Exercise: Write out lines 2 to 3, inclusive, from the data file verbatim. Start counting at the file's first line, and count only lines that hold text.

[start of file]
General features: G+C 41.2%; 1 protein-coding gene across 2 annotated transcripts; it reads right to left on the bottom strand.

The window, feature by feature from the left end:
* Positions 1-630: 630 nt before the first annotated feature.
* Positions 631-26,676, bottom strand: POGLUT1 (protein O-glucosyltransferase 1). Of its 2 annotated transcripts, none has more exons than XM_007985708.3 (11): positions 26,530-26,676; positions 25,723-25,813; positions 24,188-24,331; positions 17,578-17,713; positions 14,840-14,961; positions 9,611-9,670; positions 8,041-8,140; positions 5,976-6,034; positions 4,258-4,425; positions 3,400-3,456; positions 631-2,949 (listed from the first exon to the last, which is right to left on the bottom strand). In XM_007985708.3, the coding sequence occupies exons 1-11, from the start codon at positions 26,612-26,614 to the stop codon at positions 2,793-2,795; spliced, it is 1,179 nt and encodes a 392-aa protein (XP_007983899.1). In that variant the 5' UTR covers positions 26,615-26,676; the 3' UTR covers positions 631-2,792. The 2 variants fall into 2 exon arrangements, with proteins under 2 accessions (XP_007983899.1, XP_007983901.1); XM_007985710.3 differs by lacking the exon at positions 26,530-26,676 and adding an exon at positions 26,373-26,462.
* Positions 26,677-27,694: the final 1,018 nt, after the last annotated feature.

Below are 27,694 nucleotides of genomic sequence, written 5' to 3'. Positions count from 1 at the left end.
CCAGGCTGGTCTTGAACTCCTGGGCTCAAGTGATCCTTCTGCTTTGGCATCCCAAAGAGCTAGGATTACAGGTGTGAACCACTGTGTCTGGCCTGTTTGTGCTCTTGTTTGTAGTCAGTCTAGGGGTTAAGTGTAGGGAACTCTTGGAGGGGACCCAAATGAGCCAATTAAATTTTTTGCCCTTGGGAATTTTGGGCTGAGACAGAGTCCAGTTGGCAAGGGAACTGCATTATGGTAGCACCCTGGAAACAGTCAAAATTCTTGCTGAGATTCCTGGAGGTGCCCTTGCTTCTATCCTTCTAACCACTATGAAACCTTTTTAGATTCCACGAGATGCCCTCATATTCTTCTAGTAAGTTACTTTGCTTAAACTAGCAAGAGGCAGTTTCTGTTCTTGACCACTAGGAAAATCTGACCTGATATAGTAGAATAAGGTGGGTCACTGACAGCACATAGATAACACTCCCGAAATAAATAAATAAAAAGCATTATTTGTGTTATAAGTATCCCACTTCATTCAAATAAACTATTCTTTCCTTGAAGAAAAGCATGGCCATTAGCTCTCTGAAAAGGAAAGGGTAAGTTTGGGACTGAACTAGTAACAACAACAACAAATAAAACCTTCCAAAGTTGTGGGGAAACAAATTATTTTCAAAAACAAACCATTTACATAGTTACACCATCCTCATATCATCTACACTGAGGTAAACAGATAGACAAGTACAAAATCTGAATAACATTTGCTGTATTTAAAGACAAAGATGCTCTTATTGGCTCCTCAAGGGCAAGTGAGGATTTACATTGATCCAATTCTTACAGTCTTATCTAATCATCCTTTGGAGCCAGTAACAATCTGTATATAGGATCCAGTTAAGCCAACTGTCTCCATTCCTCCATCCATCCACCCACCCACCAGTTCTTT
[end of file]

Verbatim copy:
The window, feature by feature from the left end:
* Positions 1-630: 630 nt before the first annotated feature.